Skip to main content
U.S. flag

An official website of the United States government

Dot gov

The .gov means it's official.
Federal government websites often end in .gov or .mil. Before sharing sensitive information, make sure you're on a federal government site.


The site is secure.
The https:// ensures that you are connecting to the official website and that any information you provide is encrypted and transmitted securely.

Medicare Improperly Paid Durable Medical Equipment Suppliers an Estimated $8 Million of the $40 Million Paid for Power Mobility Device Repairs

Why OIG Did This Audit

From October 1, 2018, through September 30, 2019 (audit period), Medicare Part B paid approximately $40.1 million for Power Mobility Device (PMD) repairs for Medicare beneficiaries nationwide. For 2006 through 2008, a prior OIG review of claims for capped rental durable medical equipment (DME), which includes certain PMDs, found that Medicare paid DME suppliers (suppliers) approximately $26.8 million for DME repair claims that did not meet Medicare requirements.

We conducted this nationwide audit of PMD repairs to determine whether the issues identified in the prior OIG report were still occurring during our audit period.

Our objective was to determine whether suppliers complied with Medicare requirements when billing for PMD repairs.

How OIG Did This Audit

Our audit covered Medicare Part B paid claims for 37,013 beneficiaries for whom suppliers submitted charges for 244,667 claim lines, totaling $40.1 million, for PMD repairs provided during our audit period. The beneficiary coinsurance associated with these PMD repairs totaled $10.4 million. (A claim line represented one PMD repair for a beneficiary on a single date of service.) We selected a stratified random sample of 100 beneficiaries, for whom 52 suppliers submitted charges for 922 PMD repairs totaling $170,776.

What OIG Found

Not all suppliers complied with Medicare requirements when billing for PMD repairs. For 637 of the 922 PMD repairs associated with the 100 sampled beneficiaries, suppliers complied with those requirements. However, for 261 PMD repairs, suppliers submitted PMD repair charges that did not comply with those requirements. (We did not review the remaining 24 PMD repairs but treated them as non-errors because they were under contractor review.) Specifically, documentation did not adequately support the charges for PMD repairs, the labor time associated with PMD repairs was not documented, or PMD repair charges were not reasonable and necessary, resulting in $41,137 in improper Medicare payments and $10,494 in associated beneficiary coinsurance payments. We also identified questionable charges for 183 PMD repairs associated with 19 sampled beneficiaries. Although the billing of these PMD repairs did not reflect noncompliance with Medicare requirements, suppliers did not meet documentation standards established by guidance or submitted charges that may not have been reasonable and necessary, resulting in $20,692 in questionable Medicare payments and $5,278 in associated beneficiary coinsurance payments.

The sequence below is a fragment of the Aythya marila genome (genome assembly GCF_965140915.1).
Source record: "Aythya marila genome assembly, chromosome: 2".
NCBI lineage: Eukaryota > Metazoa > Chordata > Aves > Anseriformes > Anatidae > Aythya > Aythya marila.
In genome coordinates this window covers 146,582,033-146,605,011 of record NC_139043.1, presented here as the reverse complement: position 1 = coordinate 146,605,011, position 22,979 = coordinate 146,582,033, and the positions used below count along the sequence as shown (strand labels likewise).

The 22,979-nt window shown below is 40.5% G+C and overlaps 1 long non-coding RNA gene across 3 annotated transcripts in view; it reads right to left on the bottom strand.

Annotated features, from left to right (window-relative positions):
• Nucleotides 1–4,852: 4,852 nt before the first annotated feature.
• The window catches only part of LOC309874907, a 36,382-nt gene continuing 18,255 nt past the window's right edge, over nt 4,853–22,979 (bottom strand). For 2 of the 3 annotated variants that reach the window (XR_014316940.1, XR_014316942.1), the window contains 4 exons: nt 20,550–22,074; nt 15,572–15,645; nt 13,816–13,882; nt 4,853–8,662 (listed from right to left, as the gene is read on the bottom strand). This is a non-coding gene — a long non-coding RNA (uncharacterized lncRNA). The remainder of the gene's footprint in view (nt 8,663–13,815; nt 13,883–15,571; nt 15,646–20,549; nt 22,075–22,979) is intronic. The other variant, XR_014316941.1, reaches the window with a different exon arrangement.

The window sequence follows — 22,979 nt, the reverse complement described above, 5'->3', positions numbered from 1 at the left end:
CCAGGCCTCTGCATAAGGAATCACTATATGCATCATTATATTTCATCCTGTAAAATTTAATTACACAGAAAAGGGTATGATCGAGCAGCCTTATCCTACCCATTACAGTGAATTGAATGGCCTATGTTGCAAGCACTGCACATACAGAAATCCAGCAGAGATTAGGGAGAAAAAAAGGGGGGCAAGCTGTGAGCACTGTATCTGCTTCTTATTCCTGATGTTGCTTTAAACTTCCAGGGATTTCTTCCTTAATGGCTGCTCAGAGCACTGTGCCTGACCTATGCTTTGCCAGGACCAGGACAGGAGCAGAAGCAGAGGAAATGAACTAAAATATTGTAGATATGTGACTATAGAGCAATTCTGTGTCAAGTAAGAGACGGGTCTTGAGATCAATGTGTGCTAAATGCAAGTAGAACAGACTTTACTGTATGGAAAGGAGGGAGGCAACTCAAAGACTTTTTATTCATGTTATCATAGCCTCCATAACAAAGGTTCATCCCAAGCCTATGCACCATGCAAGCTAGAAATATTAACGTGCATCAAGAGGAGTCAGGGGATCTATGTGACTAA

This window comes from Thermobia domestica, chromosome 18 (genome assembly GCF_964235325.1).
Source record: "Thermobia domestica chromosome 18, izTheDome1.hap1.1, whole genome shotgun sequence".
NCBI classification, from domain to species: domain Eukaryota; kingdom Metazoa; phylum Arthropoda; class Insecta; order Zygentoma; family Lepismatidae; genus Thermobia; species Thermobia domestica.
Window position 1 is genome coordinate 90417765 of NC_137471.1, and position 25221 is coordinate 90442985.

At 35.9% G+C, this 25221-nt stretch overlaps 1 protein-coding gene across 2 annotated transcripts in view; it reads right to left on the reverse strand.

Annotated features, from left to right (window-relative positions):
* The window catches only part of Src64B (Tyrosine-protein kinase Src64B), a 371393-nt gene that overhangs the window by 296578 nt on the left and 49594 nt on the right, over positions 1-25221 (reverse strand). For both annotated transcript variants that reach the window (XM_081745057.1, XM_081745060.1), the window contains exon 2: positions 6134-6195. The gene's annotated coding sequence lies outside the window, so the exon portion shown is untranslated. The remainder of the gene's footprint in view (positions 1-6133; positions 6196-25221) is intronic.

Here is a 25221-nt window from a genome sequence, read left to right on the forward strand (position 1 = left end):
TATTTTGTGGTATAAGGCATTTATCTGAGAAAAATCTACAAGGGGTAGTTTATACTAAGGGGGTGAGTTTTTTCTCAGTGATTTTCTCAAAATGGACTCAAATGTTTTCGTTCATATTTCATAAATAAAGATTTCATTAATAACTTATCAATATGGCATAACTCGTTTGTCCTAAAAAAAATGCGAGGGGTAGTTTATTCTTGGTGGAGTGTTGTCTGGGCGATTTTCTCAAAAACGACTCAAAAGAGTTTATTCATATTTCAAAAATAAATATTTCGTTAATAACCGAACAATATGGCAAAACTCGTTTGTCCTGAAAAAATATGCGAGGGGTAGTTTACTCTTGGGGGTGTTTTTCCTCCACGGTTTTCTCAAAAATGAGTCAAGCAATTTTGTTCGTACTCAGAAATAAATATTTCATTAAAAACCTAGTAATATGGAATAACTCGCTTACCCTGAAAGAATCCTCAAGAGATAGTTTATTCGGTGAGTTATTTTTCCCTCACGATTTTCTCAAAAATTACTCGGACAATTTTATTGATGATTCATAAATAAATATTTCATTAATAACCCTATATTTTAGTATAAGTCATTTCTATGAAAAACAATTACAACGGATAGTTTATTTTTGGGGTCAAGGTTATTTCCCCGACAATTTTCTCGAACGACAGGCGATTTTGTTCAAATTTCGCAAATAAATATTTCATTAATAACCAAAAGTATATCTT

On the basis of our sample results, we estimated that $7.9 million of the $40.1 million paid for PMD repairs was improperly paid. We also estimated that Medicare could have saved as much as an additional $3.7 million for questionably paid PMD repairs. In addition, we estimated that Medicare beneficiaries could have saved as much as $3 million in coinsurance for the improperly and questionably paid PMD repairs.

What OIG Recommends and CMS Comments

We recommend that the Centers for Medicare & Medicaid Services (CMS) instruct the DME Medicare contractors to: (1) recover $41,137 in overpayments for PMD repairs; (2) notify suppliers to refund $10,494 in coinsurance; and (3) based upon the results of this audit, notify appropriate suppliers so that they can exercise reasonable diligence to identify, report, and return any overpayments. We also made four procedural recommendations. The full text of our recommendations is shown in the report.

CMS concurred with five of our seven recommendations, including two procedural recommendations. However, CMS did not concur with one procedural recommendation and did not concur with one part of another procedural recommendation. After reviewing CMS's comments, we maintain that our recommendations are valid.

Filed under: Centers for Medicare and Medicaid Services